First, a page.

Sermon: Hebrews as a Sermon (Part One)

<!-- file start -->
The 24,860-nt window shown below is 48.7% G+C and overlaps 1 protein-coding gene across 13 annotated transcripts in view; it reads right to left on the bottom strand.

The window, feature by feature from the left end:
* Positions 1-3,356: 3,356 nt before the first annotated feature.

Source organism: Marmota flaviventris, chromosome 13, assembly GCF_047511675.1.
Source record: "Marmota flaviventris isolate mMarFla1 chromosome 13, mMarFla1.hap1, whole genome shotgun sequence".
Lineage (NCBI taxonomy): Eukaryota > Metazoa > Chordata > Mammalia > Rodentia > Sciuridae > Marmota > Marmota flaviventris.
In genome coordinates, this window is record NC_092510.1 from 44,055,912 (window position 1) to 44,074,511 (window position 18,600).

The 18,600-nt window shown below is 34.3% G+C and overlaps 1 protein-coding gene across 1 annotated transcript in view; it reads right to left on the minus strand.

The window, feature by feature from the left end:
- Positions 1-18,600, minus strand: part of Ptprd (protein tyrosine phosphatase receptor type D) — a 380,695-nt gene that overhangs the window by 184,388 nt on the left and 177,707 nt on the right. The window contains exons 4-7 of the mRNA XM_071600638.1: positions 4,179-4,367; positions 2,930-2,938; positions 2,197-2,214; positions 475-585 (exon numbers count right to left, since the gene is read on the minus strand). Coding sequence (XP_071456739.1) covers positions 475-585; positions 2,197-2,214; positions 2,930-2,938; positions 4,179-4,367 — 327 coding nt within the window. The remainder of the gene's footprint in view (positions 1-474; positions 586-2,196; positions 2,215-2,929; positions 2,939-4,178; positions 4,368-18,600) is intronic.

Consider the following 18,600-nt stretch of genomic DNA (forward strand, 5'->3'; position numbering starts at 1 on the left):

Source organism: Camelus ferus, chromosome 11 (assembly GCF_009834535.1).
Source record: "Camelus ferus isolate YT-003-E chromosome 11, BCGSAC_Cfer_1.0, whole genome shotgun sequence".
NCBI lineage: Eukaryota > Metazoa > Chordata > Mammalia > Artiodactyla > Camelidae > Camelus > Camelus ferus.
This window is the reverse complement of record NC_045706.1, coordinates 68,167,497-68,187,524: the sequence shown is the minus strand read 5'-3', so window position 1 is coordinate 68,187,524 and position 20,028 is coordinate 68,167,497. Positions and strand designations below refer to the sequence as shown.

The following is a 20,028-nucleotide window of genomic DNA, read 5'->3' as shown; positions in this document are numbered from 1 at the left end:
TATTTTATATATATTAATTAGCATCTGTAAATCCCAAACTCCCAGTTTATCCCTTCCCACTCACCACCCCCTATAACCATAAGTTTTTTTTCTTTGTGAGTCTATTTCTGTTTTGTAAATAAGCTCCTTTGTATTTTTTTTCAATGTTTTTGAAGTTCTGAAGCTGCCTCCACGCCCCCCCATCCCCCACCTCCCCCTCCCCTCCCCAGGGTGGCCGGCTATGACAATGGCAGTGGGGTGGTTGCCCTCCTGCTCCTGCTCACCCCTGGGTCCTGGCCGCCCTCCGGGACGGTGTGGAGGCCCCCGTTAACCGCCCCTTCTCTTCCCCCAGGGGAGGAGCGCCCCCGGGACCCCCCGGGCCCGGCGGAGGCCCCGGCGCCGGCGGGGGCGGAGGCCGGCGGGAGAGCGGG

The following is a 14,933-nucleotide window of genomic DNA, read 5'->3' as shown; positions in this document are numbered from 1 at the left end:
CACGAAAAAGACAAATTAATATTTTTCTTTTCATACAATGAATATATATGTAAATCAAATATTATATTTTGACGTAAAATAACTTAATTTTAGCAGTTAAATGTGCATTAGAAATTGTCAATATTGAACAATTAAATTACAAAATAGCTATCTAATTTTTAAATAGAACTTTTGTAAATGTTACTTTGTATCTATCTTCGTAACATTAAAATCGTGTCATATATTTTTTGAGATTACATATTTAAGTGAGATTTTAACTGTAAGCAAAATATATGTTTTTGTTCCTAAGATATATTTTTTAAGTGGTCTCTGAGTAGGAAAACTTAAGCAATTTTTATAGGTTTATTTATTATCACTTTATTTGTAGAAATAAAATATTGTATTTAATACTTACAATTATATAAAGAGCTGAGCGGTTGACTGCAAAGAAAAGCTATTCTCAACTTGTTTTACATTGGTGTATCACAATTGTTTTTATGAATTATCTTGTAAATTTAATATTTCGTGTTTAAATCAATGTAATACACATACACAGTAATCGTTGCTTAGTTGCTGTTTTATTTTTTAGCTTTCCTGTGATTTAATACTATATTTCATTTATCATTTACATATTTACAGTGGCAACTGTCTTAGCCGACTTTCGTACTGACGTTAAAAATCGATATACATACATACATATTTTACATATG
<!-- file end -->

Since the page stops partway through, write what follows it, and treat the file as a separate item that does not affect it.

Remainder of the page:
Even as the Book of Hebrews prepared the first century church for impending persecution, so it is equally relevant to today's true church as it faces an ever-more-blatant assault on God's law by more and more segments of the Western society. Ironically, most churches today give the Book of Hebrews short shrift, even though it presents the remedy for precipitously falling membership. This disregard of the Book stems from 1.) its linkage to the Old Testament, 2.) its placement at the end of specific epistles to people or locations, 3.) its lack of a signature, 4.) its level of complexity, especially of its opening, 5.) the mistaken view that its audience is a scattered and inadequately identified people and 6.) the perception that it lacks the characteristics of an epistle. Hebrews has characteristics of a treatise, an epistle and a sermon. The purpose of the epistle is to head off a major calamity caused by Jewish converts, who balked at the notion that Christ serves as High Priest, believing that Jesus was just a man and died as a man. These converts, trained under the auspices of Judaism, were under the mistaken belief that angels were more qualified to serve as High Priests than was Christ. Paul clearly intended the Book of Hebrews, undoubtedly written in the mid-60s AD, only a few years before the destruction of the Temple, to be an exhortation, that is, a sermon, aimed at preparing the members of the first century church and those living in the end-times for looming catastrophe and persecution.
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